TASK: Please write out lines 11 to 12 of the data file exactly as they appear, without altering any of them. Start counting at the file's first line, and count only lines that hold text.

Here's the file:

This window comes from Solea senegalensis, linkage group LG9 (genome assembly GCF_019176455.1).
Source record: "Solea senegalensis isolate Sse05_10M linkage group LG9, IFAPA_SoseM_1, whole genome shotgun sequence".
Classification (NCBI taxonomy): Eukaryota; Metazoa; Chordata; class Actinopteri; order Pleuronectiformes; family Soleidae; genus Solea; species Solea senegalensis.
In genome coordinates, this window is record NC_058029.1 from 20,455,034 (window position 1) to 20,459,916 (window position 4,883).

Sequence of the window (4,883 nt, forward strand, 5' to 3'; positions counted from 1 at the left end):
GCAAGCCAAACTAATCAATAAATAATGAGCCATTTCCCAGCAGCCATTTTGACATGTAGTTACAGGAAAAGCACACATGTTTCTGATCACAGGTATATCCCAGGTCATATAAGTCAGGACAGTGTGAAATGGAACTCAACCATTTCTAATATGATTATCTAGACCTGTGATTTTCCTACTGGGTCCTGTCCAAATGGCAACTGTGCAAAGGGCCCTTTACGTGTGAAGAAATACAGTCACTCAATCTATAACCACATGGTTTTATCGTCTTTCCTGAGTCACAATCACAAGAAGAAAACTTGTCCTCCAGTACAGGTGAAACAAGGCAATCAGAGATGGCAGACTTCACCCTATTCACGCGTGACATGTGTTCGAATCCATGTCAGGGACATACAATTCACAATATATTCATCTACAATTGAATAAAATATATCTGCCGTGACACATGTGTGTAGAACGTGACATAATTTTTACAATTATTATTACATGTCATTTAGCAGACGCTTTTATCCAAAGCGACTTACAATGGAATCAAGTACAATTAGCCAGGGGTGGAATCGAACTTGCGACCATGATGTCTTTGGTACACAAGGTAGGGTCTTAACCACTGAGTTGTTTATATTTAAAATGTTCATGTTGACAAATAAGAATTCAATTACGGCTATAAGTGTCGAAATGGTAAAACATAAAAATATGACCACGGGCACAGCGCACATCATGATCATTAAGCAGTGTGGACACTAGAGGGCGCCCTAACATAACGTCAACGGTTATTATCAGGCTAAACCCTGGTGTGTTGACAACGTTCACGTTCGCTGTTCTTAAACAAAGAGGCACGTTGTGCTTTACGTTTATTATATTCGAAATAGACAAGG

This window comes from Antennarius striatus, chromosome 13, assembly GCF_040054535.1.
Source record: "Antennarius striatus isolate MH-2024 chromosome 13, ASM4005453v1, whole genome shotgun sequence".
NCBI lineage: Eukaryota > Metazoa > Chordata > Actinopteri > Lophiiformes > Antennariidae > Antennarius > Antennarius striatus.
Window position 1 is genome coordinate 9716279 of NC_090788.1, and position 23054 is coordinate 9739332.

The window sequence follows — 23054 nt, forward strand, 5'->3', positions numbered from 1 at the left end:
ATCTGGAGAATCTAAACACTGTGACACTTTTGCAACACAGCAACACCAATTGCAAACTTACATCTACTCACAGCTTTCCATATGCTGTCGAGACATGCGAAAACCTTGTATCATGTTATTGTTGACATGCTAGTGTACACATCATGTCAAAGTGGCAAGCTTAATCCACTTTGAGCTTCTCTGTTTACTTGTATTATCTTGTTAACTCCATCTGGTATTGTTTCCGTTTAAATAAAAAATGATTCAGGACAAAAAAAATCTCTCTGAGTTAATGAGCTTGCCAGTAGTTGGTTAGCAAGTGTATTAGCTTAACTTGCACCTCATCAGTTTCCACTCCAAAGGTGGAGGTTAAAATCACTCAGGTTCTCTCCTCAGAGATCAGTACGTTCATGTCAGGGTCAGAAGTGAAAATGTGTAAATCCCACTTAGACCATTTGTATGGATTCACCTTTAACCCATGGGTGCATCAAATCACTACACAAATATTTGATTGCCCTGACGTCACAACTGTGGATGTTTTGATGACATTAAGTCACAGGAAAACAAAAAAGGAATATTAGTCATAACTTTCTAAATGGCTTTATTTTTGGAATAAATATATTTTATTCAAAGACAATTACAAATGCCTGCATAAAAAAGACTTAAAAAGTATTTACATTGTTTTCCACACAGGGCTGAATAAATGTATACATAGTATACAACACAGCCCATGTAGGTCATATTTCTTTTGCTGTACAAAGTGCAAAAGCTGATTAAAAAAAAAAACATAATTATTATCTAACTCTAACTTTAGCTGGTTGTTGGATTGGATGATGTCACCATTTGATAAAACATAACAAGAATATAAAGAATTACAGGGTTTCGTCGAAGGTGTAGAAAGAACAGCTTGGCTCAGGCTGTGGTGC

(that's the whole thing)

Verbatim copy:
The window sequence follows — 23054 nt, forward strand, 5'->3', positions numbered from 1 at the left end:
ATCTGGAGAATCTAAACACTGTGACACTTTTGCAACACAGCAACACCAATTGCAAACTTACATCTACTCACAGCTTTCCATATGCTGTCGAGACATGCGAAAACCTTGTATCATGTTATTGTTGACATGCTAGTGTACACATCATGTCAAAGTGGCAAGCTTAATCCACTTTGAGCTTCTCTGTTTACTTGTATTATCTTGTTAACTCCATCTGGTATTGTTTCCGTTTAAATAAAAAATGATTCAGGACAAAAAAAATCTCTCTGAGTTAATGAGCTTGCCAGTAGTTGGTTAGCAAGTGTATTAGCTTAACTTGCACCTCATCAGTTTCCACTCCAAAGGTGGAGGTTAAAATCACTCAGGTTCTCTCCTCAGAGATCAGTACGTTCATGTCAGGGTCAGAAGTGAAAATGTGTAAATCCCACTTAGACCATTTGTATGGATTCACCTTTAACCCATGGGTGCATCAAATCACTACACAAATATTTGATTGCCCTGACGTCACAACTGTGGATGTTTTGATGACATTAAGTCACAGGAAAACAAAAAAGGAATATTAGTCATAACTTTCTAAATGGCTTTATTTTTGGAATAAATATATTTTATTCAAAGACAATTACAAATGCCTGCATAAAAAAGACTTAAAAAGTATTTACATTGTTTTCCACACAGGGCTGAATAAATGTATACATAGTATACAACACAGCCCATGTAGGTCATATTTCTTTTGCTGTACAAAGTGCAAAAGCTGATTAAAAAAAAAAACATAATTATTATCTAACTCTAACTTTAGCTGGTTGTTGGATTGGATGATGTCACCATTTGATAAAACATAACAAGAATATAAAGAATTACAGGGTTTCGTCGAAGGTGTAGAAAGAACAGCTTGGCTCAGGCTGTGGTGC